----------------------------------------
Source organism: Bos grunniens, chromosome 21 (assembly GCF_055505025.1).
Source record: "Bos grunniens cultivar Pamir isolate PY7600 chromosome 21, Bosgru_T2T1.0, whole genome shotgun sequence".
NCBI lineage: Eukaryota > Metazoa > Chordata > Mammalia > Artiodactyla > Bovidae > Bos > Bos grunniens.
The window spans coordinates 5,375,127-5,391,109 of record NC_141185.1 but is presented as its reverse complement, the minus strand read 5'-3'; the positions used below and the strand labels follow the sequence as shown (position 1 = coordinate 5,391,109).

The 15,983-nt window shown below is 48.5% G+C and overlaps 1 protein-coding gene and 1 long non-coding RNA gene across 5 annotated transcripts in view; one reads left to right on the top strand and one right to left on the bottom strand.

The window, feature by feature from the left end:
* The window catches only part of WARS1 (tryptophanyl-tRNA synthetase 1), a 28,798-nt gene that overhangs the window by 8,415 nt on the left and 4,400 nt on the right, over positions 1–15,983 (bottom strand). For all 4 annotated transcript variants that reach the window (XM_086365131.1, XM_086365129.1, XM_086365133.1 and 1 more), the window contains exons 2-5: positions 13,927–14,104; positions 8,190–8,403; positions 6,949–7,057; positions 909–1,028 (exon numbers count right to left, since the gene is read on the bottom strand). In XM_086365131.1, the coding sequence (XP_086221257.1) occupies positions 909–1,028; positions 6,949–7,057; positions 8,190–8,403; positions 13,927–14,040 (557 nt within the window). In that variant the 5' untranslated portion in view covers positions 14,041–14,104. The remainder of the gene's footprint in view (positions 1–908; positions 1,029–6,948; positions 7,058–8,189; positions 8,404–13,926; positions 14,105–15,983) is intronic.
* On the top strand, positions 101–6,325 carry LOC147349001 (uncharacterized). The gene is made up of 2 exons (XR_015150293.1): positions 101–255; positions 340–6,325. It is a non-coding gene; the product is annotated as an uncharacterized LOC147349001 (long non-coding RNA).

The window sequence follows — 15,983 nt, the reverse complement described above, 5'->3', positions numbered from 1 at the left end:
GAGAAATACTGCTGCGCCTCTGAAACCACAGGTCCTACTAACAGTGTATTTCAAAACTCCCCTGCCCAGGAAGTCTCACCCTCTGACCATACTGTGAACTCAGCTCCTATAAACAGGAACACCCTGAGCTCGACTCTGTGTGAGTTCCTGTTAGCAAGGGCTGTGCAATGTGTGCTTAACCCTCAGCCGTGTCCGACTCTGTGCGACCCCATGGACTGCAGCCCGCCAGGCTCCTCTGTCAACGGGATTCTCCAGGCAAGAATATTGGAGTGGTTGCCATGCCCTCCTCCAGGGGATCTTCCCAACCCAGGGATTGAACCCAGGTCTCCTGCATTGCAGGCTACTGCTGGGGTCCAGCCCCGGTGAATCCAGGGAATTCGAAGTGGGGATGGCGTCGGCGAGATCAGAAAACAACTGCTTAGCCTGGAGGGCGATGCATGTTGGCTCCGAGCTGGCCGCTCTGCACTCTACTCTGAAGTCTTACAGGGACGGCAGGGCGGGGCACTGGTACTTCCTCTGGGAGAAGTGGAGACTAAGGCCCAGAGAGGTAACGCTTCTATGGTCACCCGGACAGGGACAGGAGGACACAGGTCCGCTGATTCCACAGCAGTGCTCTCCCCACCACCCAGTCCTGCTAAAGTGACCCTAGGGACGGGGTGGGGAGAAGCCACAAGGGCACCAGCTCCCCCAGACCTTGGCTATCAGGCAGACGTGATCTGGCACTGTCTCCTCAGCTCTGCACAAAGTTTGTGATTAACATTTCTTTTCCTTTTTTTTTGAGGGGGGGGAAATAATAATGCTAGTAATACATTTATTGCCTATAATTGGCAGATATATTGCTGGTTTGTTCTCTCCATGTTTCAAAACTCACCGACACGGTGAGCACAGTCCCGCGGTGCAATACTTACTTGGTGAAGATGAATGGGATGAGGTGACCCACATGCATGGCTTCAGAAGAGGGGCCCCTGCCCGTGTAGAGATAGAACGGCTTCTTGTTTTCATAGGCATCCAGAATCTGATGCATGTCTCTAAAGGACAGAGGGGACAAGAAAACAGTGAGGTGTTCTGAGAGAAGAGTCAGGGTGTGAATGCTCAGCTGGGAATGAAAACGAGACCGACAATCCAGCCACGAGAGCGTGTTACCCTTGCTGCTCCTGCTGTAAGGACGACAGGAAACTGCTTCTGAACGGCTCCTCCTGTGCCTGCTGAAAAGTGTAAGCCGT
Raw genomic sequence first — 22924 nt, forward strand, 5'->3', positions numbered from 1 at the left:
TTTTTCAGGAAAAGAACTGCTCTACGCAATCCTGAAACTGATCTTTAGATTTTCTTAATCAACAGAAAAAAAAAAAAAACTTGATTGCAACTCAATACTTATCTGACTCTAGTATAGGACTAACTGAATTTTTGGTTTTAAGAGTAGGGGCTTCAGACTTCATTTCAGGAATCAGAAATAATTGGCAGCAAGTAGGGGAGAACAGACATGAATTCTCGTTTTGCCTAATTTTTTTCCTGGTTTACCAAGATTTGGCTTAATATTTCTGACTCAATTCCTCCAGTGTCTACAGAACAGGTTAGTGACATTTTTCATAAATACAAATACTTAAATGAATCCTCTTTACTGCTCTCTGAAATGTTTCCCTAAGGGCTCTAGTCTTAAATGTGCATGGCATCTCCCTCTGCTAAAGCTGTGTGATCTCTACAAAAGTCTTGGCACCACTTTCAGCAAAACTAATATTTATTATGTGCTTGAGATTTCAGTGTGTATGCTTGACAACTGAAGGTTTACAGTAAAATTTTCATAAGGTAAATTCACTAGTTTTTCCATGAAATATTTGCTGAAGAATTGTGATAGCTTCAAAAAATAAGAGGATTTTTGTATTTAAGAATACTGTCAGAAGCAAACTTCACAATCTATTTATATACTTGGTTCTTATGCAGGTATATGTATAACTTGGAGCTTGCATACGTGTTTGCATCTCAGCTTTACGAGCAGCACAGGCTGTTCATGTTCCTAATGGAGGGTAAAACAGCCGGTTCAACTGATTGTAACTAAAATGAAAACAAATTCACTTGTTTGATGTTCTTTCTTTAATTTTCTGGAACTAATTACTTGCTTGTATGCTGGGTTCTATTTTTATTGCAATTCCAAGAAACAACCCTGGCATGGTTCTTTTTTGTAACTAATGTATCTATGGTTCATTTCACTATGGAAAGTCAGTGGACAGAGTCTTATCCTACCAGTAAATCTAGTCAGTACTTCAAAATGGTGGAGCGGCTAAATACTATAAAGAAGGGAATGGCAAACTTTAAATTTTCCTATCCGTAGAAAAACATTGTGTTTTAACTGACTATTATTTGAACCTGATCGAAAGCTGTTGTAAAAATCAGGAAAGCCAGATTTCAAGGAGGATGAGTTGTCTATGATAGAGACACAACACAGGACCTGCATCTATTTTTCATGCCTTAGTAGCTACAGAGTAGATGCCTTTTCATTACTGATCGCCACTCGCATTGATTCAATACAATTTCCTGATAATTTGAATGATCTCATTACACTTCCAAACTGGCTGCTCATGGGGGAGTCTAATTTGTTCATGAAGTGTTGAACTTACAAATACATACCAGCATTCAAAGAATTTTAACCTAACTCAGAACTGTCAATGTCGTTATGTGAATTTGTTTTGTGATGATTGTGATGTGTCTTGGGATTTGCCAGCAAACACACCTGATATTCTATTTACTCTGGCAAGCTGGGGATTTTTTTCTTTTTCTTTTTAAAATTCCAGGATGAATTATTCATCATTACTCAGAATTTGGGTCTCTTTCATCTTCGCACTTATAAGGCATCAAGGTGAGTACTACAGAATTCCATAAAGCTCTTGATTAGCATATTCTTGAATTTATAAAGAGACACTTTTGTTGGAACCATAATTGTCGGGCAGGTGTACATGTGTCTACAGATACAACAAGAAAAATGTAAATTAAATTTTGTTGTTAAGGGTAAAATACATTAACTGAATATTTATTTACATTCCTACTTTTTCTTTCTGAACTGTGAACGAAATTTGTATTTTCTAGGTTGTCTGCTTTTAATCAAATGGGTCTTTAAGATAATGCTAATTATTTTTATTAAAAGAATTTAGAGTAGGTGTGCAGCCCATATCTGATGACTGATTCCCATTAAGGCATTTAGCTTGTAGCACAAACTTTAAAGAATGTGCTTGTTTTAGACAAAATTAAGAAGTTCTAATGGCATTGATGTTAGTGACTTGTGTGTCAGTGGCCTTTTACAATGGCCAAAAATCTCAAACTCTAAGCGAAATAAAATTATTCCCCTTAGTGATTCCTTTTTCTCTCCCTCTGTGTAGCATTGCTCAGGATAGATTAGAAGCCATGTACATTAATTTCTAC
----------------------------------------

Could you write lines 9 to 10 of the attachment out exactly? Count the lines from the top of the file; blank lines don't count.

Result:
The window sequence follows — 15,983 nt, the reverse complement described above, 5'->3', positions numbered from 1 at the left end:
GAGAAATACTGCTGCGCCTCTGAAACCACAGGTCCTACTAACAGTGTATTTCAAAACTCCCCTGCCCAGGAAGTCTCACCCTCTGACCATACTGTGAACTCAGCTCCTATAAACAGGAACACCCTGAGCTCGACTCTGTGTGAGTTCCTGTTAGCAAGGGCTGTGCAATGTGTGCTTAACCCTCAGCCGTGTCCGACTCTGTGCGACCCCATGGACTGCAGCCCGCCAGGCTCCTCTGTCAACGGGATTCTCCAGGCAAGAATATTGGAGTGGTTGCCATGCCCTCCTCCAGGGGATCTTCCCAACCCAGGGATTGAACCCAGGTCTCCTGCATTGCAGGCTACTGCTGGGGTCCAGCCCCGGTGAATCCAGGGAATTCGAAGTGGGGATGGCGTCGGCGAGATCAGAAAACAACTGCTTAGCCTGGAGGGCGATGCATGTTGGCTCCGAGCTGGCCGCTCTGCACTCTACTCTGAAGTCTTACAGGGACGGCAGGGCGGGGCACTGGTACTTCCTCTGGGAGAAGTGGAGACTAAGGCCCAGAGAGGTAACGCTTCTATGGTCACCCGGACAGGGACAGGAGGACACAGGTCCGCTGATTCCACAGCAGTGCTCTCCCCACCACCCAGTCCTGCTAAAGTGACCCTAGGGACGGGGTGGGGAGAAGCCACAAGGGCACCAGCTCCCCCAGACCTTGGCTATCAGGCAGACGTGATCTGGCACTGTCTCCTCAGCTCTGCACAAAGTTTGTGATTAACATTTCTTTTCCTTTTTTTTTGAGGGGGGGGAAATAATAATGCTAGTAATACATTTATTGCCTATAATTGGCAGATATATTGCTGGTTTGTTCTCTCCATGTTTCAAAACTCACCGACACGGTGAGCACAGTCCCGCGGTGCAATACTTACTTGGTGAAGATGAATGGGATGAGGTGACCCACATGCATGGCTTCAGAAGAGGGGCCCCTGCCCGTGTAGAGATAGAACGGCTTCTTGTTTTCATAGGCATCCAGAATCTGATGCATGTCTCTAAAGGACAGAGGGGACAAGAAAACAGTGAGGTGTTCTGAGAGAAGAGTCAGGGTGTGAATGCTCAGCTGGGAATGAAAACGAGACCGACAATCCAGCCACGAGAGCGTGTTACCCTTGCTGCTCCTGCTGTAAGGACGACAGGAAACTGCTTCTGAACGGCTCCTCCTGTGCCTGCTGAAAAGTGTAAGCCGT